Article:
Spent nuclear fuel is one of the two forms that high-level radioactive wastes take. It is used fuel from a reactor that is no longer efficient in producing energy, because its fission process has slowed. This irradiated fuel is the most intensely radioactive material on the planet, and gives a lethal dose of radiation if unshielded. According to MINATOM, the imported fuel will be stored under control in safe storages for 40 to 50 years. After that period, when the major part of partitioning product has decayed naturally, a certain part of the spent fuel will be sent back to the customer, and the rest will be processed and used in the nuclear cycle. MINATOM has carried out a feasibility study on imports of foreign spent fuel to Russia for storage and processing. "The number of sites to build, reconstruct and modernize has been determined. The cost of transportation, storage, processing, and disposal of the wastes have been assessed. Technical readiness of the projects has been approved". Thus, MINATOM's answer to the question of whether Russia is ready to import spent fuel is 'yes'. Russia currently imports spent fuel from Soviet-designed reactors under international agreements. A special park of carriages and containers corresponding to IAEA requirements has been formed, which will allow foreign spent fuel to be held in existing storages. After that new, 'dry' storages will be built. Foreign and Russian spent fuel will be stored there. The money for construction of new storages will be raised by rendering service to foreign clients.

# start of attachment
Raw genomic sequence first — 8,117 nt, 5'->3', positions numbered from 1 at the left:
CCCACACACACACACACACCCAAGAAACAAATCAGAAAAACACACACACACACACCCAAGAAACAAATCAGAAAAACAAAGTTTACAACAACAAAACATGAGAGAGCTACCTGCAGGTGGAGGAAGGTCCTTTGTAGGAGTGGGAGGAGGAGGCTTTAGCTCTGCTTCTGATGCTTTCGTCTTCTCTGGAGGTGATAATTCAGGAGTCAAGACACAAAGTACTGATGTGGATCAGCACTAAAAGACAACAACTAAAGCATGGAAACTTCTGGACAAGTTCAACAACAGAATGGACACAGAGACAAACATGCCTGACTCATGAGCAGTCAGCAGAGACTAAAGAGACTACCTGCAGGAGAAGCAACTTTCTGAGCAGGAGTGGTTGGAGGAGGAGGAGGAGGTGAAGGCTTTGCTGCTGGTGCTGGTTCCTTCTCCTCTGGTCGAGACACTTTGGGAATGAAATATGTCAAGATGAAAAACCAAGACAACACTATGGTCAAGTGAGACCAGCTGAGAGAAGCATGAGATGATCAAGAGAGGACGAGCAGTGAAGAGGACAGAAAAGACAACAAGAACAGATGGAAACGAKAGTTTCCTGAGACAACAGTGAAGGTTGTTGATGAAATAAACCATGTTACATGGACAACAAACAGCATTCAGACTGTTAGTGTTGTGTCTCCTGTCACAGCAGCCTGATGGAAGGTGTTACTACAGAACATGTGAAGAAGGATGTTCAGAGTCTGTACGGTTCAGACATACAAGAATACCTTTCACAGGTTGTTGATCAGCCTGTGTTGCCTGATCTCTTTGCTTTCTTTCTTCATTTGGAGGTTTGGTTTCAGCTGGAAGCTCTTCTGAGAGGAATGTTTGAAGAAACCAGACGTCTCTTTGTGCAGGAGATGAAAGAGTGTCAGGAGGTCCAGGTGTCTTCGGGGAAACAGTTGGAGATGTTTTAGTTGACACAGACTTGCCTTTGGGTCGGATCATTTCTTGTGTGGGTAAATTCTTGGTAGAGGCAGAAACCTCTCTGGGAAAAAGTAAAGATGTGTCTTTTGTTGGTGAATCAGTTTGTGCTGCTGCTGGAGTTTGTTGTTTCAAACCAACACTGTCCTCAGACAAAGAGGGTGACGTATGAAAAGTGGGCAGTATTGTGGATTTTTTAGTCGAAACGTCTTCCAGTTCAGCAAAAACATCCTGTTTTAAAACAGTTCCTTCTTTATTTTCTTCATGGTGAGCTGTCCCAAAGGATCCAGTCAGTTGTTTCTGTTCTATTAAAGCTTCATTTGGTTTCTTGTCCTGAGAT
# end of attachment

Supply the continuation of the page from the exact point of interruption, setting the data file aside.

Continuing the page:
Supporters of radioactive waste imports claim that, by importing radioactive waste, Russia could enter a profitable international market for nuclear reprocessing services. The initiator of the above-mentioned legislative amendments, Sergey Shashurin, Vice-Chairman of the Environment Committee, believes that profits from the import and reprocessing of spent nuclear fuel can be used to cover the expenditures of Russian radioactive waste dumping, completing the processing mill RT-2 and depository in Zheleznovodsk, and destruction of 154 written-off nuclear submarines. He notes that "although there certainly is a risk of contamination, it is not high". Still, the Head of the Environmental Policy Centre, Alexey Yablokov, states that the billions expected to be received in compensation are not worth the risk. Radiating power of the fuel that MINATOM is planning to import is 20 times stronger than that of Chernobyl. Furthermore, Russia is currently storing about 15.000 tons of its own nuclear fuel, and at least 8.000 tons will be produced in the coming 10 years.